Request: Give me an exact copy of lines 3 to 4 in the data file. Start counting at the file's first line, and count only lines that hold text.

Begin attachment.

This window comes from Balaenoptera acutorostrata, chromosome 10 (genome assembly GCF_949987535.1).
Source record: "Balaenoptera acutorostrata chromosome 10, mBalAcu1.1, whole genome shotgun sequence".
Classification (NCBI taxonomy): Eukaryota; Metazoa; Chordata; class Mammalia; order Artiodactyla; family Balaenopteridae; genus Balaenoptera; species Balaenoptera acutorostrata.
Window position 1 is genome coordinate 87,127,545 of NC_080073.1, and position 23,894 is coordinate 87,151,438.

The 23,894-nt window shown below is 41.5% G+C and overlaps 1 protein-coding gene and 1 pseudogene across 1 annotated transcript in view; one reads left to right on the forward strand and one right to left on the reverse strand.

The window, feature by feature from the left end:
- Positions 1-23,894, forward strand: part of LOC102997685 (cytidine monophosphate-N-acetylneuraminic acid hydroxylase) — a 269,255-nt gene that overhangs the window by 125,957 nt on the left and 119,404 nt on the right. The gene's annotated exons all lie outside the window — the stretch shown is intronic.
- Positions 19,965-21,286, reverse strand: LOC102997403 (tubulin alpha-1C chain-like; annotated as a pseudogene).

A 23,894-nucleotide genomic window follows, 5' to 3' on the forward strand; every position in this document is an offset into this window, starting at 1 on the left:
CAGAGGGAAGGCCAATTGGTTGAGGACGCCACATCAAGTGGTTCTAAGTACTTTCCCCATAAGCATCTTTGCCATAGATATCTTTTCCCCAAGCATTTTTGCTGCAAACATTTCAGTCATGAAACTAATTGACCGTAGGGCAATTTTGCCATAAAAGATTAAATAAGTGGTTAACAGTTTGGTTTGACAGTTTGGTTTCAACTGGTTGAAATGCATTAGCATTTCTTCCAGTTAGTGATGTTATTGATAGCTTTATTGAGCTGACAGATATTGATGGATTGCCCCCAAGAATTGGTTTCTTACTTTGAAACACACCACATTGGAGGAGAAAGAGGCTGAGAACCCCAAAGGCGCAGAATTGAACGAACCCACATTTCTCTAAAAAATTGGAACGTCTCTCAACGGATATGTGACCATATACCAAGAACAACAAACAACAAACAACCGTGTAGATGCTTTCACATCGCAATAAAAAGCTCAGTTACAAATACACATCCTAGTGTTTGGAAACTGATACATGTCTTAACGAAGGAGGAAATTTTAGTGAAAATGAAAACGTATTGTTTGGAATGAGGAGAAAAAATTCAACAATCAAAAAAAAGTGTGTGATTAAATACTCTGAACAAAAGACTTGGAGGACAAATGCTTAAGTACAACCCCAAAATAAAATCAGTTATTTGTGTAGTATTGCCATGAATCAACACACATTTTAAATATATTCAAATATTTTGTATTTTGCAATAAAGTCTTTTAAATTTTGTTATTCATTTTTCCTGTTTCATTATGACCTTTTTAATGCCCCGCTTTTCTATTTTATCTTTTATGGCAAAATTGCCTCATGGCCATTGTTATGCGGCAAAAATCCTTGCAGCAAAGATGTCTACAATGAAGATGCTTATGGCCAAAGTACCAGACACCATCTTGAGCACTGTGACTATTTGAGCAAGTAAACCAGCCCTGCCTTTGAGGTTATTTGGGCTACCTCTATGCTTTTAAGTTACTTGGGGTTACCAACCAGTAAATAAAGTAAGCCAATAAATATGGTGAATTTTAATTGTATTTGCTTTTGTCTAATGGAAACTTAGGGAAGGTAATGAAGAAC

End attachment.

Classification (NCBI taxonomy): Eukaryota; Metazoa; Chordata; class Mammalia; order Artiodactyla; family Balaenopteridae; genus Balaenoptera; species Balaenoptera acutorostrata.
Window position 1 is genome coordinate 87,127,545 of NC_080073.1, and position 23,894 is coordinate 87,151,438.